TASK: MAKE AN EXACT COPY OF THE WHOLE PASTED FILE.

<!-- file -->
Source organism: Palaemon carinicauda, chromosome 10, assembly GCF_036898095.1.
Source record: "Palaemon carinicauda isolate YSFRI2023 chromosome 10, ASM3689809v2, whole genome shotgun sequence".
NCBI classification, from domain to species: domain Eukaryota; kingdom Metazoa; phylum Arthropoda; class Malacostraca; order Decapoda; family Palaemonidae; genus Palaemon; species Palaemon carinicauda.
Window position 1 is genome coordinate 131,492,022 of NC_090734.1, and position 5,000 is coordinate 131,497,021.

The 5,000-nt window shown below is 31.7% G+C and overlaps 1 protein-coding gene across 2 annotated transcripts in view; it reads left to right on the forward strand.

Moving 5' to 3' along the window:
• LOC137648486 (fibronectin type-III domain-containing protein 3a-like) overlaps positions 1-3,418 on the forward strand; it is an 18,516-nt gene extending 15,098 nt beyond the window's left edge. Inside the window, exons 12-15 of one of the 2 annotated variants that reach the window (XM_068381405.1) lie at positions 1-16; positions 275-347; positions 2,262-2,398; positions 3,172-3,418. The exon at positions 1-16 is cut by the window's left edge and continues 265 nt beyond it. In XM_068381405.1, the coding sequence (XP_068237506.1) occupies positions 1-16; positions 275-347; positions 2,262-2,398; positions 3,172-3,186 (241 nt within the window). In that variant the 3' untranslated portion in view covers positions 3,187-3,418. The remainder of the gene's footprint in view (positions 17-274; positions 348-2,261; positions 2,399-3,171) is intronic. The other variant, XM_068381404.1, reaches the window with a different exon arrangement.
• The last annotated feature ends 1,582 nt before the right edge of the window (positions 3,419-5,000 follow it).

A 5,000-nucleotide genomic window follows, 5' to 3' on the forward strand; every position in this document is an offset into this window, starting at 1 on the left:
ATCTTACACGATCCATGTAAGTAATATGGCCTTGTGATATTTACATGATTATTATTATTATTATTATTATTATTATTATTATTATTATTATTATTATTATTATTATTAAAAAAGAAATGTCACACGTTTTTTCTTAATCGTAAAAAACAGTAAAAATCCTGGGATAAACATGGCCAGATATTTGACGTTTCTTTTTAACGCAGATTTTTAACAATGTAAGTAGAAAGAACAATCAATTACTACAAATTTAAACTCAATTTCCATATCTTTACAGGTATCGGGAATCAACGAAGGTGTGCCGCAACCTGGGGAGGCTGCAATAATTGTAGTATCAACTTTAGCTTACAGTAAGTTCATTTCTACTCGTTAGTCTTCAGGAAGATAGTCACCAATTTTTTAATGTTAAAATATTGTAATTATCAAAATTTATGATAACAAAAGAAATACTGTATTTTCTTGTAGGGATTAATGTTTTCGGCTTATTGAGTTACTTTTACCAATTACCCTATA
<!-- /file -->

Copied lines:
Source organism: Palaemon carinicauda, chromosome 10, assembly GCF_036898095.1.
Source record: "Palaemon carinicauda isolate YSFRI2023 chromosome 10, ASM3689809v2, whole genome shotgun sequence".
NCBI classification, from domain to species: domain Eukaryota; kingdom Metazoa; phylum Arthropoda; class Malacostraca; order Decapoda; family Palaemonidae; genus Palaemon; species Palaemon carinicauda.
Window position 1 is genome coordinate 131,492,022 of NC_090734.1, and position 5,000 is coordinate 131,497,021.

The 5,000-nt window shown below is 31.7% G+C and overlaps 1 protein-coding gene across 2 annotated transcripts in view; it reads left to right on the forward strand.

Moving 5' to 3' along the window:
• LOC137648486 (fibronectin type-III domain-containing protein 3a-like) overlaps positions 1-3,418 on the forward strand; it is an 18,516-nt gene extending 15,098 nt beyond the window's left edge. Inside the window, exons 12-15 of one of the 2 annotated variants that reach the window (XM_068381405.1) lie at positions 1-16; positions 275-347; positions 2,262-2,398; positions 3,172-3,418. The exon at positions 1-16 is cut by the window's left edge and continues 265 nt beyond it. In XM_068381405.1, the coding sequence (XP_068237506.1) occupies positions 1-16; positions 275-347; positions 2,262-2,398; positions 3,172-3,186 (241 nt within the window). In that variant the 3' untranslated portion in view covers positions 3,187-3,418. The remainder of the gene's footprint in view (positions 17-274; positions 348-2,261; positions 2,399-3,171) is intronic. The other variant, XM_068381404.1, reaches the window with a different exon arrangement.
• The last annotated feature ends 1,582 nt before the right edge of the window (positions 3,419-5,000 follow it).

A 5,000-nucleotide genomic window follows, 5' to 3' on the forward strand; every position in this document is an offset into this window, starting at 1 on the left:
ATCTTACACGATCCATGTAAGTAATATGGCCTTGTGATATTTACATGATTATTATTATTATTATTATTATTATTATTATTATTATTATTATTATTATTATTATTATTAAAAAAGAAATGTCACACGTTTTTTCTTAATCGTAAAAAACAGTAAAAATCCTGGGATAAACATGGCCAGATATTTGACGTTTCTTTTTAACGCAGATTTTTAACAATGTAAGTAGAAAGAACAATCAATTACTACAAATTTAAACTCAATTTCCATATCTTTACAGGTATCGGGAATCAACGAAGGTGTGCCGCAACCTGGGGAGGCTGCAATAATTGTAGTATCAACTTTAGCTTACAGTAAGTTCATTTCTACTCGTTAGTCTTCAGGAAGATAGTCACCAATTTTTTAATGTTAAAATATTGTAATTATCAAAATTTATGATAACAAAAGAAATACTGTATTTTCTTGTAGGGATTAATGTTTTCGGCTTATTGAGTTACTTTTACCAATTACCCTATA